I want to explore the effect of transmitting a guitar signal through a small saturated magnetic core. But I don't want to do this at high power levels, using saturation of the output audio transformer (in tube amps), as is usually done. I'm aware that some Wah pedals do exhibit some distortion using a small inductor, but I want to consider other approaches.
I want to do is to do this in the "small", at a signal power level. Something like passing a signal through a "core memory donut", or iron washer etc. The idea is to find something more readily available than a core memory ring.
My fear is also that a washer will not be effective enough, may also require higher power levels than desired.
The link below describes how to avoid saturation of toroid cores:
The example he cits suggests a max current around 2.4 Amps for the example he cited. So this rules out toroids in my mind, and probably even smaller ones.
One thought I had was to use some steel wire, bend it into a very small ring and crazy glue the ends. Then try to put some windings on it to turn it into a saturable signal transformer. I'd have to guess at the windings in this case since I'd have no clue on the magnetic properties of such.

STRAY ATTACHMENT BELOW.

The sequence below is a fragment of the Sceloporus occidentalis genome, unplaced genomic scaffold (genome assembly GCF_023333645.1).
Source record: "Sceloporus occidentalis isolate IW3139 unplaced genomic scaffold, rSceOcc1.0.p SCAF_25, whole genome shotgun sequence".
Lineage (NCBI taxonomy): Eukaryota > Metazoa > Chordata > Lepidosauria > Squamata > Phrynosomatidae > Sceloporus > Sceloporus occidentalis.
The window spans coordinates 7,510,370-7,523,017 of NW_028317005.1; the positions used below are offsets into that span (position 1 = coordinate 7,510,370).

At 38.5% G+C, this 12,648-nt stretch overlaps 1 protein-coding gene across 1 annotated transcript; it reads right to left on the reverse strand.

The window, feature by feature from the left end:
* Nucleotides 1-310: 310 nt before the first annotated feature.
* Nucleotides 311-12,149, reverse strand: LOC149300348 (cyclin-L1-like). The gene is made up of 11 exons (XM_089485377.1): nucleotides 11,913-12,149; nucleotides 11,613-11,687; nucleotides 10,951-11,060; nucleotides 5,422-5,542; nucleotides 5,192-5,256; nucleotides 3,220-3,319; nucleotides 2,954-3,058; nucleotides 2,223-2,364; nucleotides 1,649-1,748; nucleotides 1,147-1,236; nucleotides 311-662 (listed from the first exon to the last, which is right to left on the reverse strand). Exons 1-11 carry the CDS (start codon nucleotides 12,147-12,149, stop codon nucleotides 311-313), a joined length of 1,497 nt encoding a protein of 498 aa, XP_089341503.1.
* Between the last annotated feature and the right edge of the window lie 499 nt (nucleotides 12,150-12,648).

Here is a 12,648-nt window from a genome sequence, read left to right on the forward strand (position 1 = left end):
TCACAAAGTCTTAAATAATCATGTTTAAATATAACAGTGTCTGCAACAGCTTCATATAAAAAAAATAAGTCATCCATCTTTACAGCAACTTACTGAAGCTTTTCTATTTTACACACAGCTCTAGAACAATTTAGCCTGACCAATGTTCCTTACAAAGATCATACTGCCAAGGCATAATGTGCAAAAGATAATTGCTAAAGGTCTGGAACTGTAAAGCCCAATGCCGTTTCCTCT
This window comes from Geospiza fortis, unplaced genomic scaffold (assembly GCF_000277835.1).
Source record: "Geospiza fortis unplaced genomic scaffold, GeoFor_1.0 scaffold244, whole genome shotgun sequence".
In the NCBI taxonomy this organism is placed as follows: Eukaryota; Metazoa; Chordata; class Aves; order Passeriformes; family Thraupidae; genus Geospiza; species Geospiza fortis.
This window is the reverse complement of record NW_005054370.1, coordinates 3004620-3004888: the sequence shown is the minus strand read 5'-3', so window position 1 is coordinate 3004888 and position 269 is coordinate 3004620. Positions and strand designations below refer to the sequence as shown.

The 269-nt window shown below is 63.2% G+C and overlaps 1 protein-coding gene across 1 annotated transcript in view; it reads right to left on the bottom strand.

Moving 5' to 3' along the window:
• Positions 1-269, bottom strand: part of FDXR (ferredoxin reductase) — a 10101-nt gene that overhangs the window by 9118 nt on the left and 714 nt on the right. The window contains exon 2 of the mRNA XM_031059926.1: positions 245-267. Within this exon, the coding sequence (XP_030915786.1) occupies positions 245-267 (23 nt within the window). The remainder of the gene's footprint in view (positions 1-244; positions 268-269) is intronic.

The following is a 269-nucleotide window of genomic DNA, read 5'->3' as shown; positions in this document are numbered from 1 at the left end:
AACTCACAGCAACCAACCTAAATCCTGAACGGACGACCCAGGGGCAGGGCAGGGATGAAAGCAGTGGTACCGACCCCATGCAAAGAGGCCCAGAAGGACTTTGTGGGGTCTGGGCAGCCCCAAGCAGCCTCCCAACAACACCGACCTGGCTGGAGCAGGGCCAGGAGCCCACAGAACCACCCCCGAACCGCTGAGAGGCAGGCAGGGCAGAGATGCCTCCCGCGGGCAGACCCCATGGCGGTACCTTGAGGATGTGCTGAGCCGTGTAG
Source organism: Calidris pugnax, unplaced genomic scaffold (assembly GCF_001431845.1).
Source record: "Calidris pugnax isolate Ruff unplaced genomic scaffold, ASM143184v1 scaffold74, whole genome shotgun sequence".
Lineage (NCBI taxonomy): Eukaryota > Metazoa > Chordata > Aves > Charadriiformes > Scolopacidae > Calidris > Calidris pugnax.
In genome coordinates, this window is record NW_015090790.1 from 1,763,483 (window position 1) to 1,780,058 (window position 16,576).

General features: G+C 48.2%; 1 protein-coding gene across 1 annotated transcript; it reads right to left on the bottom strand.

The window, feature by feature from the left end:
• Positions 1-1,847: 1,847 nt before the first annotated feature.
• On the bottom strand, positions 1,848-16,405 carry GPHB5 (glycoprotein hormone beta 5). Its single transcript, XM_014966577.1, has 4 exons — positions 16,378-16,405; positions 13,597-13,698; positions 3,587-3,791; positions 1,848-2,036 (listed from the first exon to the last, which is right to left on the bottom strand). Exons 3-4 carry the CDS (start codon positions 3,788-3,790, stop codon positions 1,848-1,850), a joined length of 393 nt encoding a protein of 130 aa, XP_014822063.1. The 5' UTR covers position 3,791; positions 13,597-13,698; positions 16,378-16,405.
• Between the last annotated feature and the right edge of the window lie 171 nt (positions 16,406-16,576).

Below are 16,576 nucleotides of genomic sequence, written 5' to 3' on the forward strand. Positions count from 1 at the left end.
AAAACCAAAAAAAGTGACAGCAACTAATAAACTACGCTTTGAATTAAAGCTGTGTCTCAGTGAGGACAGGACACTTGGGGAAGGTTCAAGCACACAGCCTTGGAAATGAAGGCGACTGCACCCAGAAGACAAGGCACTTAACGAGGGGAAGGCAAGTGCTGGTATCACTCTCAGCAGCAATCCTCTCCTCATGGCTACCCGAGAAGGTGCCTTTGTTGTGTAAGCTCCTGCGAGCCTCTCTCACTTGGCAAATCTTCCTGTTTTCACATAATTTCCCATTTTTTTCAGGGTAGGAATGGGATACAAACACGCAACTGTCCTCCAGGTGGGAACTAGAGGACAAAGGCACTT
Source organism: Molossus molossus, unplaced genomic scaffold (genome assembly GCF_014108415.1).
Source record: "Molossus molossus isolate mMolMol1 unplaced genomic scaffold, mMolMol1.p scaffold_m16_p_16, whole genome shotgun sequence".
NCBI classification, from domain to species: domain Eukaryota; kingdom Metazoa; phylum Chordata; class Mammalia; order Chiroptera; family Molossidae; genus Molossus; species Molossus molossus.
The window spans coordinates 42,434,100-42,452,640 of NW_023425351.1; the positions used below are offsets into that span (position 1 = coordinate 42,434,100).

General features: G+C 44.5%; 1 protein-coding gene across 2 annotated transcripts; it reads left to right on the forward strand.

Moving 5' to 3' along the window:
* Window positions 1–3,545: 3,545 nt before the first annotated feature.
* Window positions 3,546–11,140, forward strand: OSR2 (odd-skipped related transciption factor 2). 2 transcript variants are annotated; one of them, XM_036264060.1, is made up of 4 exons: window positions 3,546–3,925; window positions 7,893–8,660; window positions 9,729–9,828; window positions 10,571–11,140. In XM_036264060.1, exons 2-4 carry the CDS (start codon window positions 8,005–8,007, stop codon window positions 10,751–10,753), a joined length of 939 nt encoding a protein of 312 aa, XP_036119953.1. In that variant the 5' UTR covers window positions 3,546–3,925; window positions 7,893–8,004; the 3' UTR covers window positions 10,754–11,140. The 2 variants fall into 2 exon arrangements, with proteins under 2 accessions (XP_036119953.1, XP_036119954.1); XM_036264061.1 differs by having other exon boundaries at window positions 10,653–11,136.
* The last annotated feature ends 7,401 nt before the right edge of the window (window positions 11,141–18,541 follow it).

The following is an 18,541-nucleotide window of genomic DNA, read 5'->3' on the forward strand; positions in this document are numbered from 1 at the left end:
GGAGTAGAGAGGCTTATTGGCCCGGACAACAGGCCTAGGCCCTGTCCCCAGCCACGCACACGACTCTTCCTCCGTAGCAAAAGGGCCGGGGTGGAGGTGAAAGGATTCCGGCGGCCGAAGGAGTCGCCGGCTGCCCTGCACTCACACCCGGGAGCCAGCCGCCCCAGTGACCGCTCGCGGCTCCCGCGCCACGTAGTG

I'm looking for suggestions or better ideas. Or is it simply better to purchase a small inductor? If so, what inductor range is suitable for op-amp signal levels?
Ferrite EMI suppression rings are generally high permeability and saturate very easily, just a few amp-turns. You could get away with an inductor of perhaps 1000 turns to distort signal levels on the order of mA.
I think you'll find that 1., 1000 turns will give a hell of a lot of inductance, and 2., "small signal" properties are, well, small; distortion is inherently low under this condition.
Uncommon materials are less linear. Square permalloy is wonderful stuff. You can find cores at Nebraska Surplus Sales, namely 50B12-1D at:
Beware, permalloy is to magnetic cores what transistors are to vacuum tubes -- it switches a lot faster, so you'll see a "harsher" cutoff when it saturates.
Deep Friar: a very philosophical monk.
George Herold expounded in news:5b1906be-5b90-4d1f-add1- email@example.com:
Diodes are used in everything from "Overdrive" (soft distortion), to "Distortion" (harsher) to Metal distortion (extreme). Those are trivial to reproduce.
What I'm looking to do is to emulate the best attributes of magnetic distortion that happens in certain brands of tube amps by saturating the audio output transformer. This leads to (or supplements) a more pleasing distortion sound.
FETs have interesting characteristics as well, but it is the magnetic attributes that I am after.
Tim Williams expounded in news:ic1a6l$tkk$ firstname.lastname@example.org:
I could approach 100 mA with a 2n2222 perhaps. Alternatively, I could do more with a LM386. But more than that would be more than I want to get into at this point in time.